Why Rob Zombie? Probably a combination of the cool White Zombie animation in Beavis and Butthead Do America and the fact that The Matrix (which featured a remix of 'Dragula' on the soundtrack) was literally the coolest film in the world when you're a boy in your early teens. I managed to download that Matrix remix via Napster, which probably took about four or five hours to do.
Before we get on to Hellbilly Deluxe, a word about The Matrix. I sure as shit didn't really understand it when I first encountered it back in 1999, but I thought those leather dusters looked sweet, an opinion that has since been validated in popular media. I recall that the film inspired a slew of doctoral theses, as it certainly tackled some rather chewy themes, but - good grief - it's dated badly. Looking back, it feels like Keanu Reeves got called up for any old cyberpunk caper. At one stage a character gets handed a MiniDisc. The kicker? A Joe Pantoliano starring role in a major motion picture (though I see he's on the slate for the next instalment of the Bad Boys franchise, which seems entirely apt). Anyway, long story short, a film that explored all kinds of stuff like postmodernism and nihilism became the lynchpin for a loose confederacy of women-hating internet racists whose emblem is a sad frog.
Review: Before getting into the meat of the review, may we please take a moment to admire this tweet?
I could genuinely stop now, as I don't think anybody will ever quite be as accurate and pithy as @MetalShayne was (he also posted a very good digest of Bruce Springsteen, sadly overlooked by most of Twitter). The Rob Zombie playbook for Hellbilly Deluxe is pretty much all there - pounding industro-metal, lyrics like a Tristan Tzara cut-up of Amicus and Universal monster movie scripts and his trademark elongated 'welllll' used almost like punctuation. The only aspect missing from the @MetalShayne pastiche are the sound clips ripped from B-movies that either introduce or feature within many of the tracks. Incidentally, these are fun when deployed sparingly, but Zomb slathers them on somewhat.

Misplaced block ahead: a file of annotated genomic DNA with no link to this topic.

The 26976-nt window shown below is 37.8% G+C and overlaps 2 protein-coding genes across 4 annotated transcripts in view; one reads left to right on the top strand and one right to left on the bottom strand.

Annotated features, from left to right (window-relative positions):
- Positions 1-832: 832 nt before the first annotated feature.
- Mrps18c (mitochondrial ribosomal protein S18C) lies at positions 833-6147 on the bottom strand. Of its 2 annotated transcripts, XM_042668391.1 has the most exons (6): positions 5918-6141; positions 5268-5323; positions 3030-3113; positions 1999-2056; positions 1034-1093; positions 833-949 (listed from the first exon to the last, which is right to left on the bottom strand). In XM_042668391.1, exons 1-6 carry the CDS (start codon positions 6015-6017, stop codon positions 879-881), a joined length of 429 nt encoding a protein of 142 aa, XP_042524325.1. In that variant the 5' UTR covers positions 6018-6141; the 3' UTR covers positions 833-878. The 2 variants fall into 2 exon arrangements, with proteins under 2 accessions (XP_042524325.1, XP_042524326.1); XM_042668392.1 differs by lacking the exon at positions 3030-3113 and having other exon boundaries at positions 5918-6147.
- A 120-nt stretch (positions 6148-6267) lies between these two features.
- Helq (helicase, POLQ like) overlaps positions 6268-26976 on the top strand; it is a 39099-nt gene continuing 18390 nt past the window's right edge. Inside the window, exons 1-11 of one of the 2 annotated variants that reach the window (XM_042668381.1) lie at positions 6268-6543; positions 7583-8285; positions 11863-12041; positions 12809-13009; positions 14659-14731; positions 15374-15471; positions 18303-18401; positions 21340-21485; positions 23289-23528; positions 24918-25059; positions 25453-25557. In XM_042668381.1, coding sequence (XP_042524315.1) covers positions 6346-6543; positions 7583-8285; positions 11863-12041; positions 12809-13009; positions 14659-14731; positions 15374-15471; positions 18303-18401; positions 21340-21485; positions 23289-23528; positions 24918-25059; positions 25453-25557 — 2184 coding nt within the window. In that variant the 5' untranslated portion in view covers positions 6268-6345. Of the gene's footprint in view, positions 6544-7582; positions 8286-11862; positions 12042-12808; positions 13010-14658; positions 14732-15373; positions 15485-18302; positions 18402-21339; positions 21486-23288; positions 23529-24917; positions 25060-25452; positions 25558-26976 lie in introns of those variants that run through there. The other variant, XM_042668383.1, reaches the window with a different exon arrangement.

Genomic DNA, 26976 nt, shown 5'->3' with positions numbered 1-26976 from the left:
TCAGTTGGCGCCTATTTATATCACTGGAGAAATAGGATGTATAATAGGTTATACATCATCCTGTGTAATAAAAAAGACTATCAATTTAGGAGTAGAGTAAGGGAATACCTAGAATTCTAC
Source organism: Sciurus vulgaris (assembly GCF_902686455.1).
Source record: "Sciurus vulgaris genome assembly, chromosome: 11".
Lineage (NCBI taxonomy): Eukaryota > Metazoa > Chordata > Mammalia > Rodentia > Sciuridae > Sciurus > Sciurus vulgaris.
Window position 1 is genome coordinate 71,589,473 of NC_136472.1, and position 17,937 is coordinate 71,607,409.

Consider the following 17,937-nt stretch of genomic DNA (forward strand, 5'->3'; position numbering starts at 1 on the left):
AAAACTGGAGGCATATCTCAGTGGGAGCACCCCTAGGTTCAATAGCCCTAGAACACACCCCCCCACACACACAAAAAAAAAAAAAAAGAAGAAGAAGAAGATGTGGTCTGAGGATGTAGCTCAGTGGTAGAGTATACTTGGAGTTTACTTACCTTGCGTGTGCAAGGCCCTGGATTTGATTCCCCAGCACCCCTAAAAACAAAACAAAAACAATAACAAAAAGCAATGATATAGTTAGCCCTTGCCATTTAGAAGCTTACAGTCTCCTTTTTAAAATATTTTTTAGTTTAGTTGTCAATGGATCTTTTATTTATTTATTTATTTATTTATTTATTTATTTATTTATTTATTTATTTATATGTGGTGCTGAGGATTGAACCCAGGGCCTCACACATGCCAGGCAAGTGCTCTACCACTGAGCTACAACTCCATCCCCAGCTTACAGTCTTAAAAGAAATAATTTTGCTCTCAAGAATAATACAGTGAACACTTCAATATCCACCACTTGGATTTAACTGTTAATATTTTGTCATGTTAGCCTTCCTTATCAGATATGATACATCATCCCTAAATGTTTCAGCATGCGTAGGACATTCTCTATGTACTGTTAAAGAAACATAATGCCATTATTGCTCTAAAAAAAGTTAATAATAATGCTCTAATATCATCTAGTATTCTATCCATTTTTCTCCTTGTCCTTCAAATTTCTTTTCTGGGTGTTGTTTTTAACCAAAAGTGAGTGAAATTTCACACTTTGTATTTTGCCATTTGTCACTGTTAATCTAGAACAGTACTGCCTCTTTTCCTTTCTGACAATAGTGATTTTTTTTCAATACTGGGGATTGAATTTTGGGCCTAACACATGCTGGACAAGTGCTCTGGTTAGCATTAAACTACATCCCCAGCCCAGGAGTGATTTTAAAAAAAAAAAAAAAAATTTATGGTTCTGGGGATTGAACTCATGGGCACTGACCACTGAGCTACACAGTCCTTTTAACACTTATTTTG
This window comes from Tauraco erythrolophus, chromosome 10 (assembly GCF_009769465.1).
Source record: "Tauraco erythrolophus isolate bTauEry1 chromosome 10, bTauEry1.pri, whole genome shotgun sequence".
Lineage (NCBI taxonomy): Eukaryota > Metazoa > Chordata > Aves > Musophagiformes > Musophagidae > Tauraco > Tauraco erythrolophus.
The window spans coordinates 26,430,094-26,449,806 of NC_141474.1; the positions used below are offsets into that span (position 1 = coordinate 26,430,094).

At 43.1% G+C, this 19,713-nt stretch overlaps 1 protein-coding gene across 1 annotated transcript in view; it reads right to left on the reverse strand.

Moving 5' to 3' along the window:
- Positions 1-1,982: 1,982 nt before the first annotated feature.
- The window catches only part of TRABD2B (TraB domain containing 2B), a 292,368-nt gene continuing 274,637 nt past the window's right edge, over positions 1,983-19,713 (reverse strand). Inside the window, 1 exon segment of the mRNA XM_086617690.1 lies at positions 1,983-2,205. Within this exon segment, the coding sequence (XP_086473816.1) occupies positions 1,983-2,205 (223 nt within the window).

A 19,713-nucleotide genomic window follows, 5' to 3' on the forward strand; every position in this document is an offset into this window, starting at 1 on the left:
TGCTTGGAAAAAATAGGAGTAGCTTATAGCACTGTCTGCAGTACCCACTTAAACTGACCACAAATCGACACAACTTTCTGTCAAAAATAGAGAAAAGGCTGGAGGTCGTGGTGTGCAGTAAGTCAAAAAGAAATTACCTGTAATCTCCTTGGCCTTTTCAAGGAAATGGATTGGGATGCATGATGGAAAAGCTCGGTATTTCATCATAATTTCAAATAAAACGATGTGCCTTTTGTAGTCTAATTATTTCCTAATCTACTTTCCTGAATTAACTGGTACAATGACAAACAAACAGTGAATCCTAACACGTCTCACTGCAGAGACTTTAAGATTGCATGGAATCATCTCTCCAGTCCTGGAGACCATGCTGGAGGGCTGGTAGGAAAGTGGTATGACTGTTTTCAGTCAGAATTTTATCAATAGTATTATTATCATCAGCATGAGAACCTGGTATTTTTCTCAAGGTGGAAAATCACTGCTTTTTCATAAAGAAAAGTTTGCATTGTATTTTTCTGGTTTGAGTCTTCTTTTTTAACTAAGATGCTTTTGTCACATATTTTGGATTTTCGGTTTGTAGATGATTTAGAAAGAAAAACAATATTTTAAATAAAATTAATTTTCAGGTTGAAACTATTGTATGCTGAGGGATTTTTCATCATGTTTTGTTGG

Sounds like a load of old pony, right? Well, that depends. Does the notion of Rammstein being produced by Quentin Tarantino appeal to you? Exactly, no, that also sounds terrible - so it's a pleasant surprise to plug this bad boy into my stereo and let it rip.
Firstly, despite my avowed preference for pre-1990s recording techniques, Hellbilly Deluxe is a big, chunky, scuzzy beast of a record. Production-wise, it actually sounds a little like Prodigy's Fat of the Land, albeit somewhat more maximalist. They're like two sides of the same coin - Fat of the Land was dance music acceptable to the heavy metal crowd, whilst Hellbilly Deluxe just switched that formula around. The Hot Rod Herman remix of 'Dragula' in The Matrix is a perfect illustration of how, with just a few bells and whistles, a Rob Zombie track could become a rocket-fuelled clubland shack-shaker.
Aside from the creeping tedium of hearing yet another track prefaced with a fuzzy movie snippet, I have only one real bugbear with Hellbilly Deluxe, which is that it becomes a little samey quite quickly. Zombie's distorted, growled vocals are appealing, and instantly recognisable, but tracks have to be built around his rather distinct delivery. Nonetheless, there are some real gems here, not least of all the mind-scrambling techno-grind of 'Living Dead Girl' and the pumping, vein-bursting intensity of 'What Lurks on Channel X?' Hellbilly Deluxe contains all the schlock and grue one would expect from a Vincent Price or Boris Karloff feature, conjured up into a wall of guitar, buzzing synthesisers and pounding electro beats.
Even at a rather lean 38 minutes the creepozoid interludes between tracks feel skipworthy, but I'd certainly whack Hellbilly Deluxe on shuffle down the gym, or perhaps if I just felt like scaring the kids living next door. Overall, the journey is one that is fun, loud, antisocial and a little bit daft - all things a good metal album should be.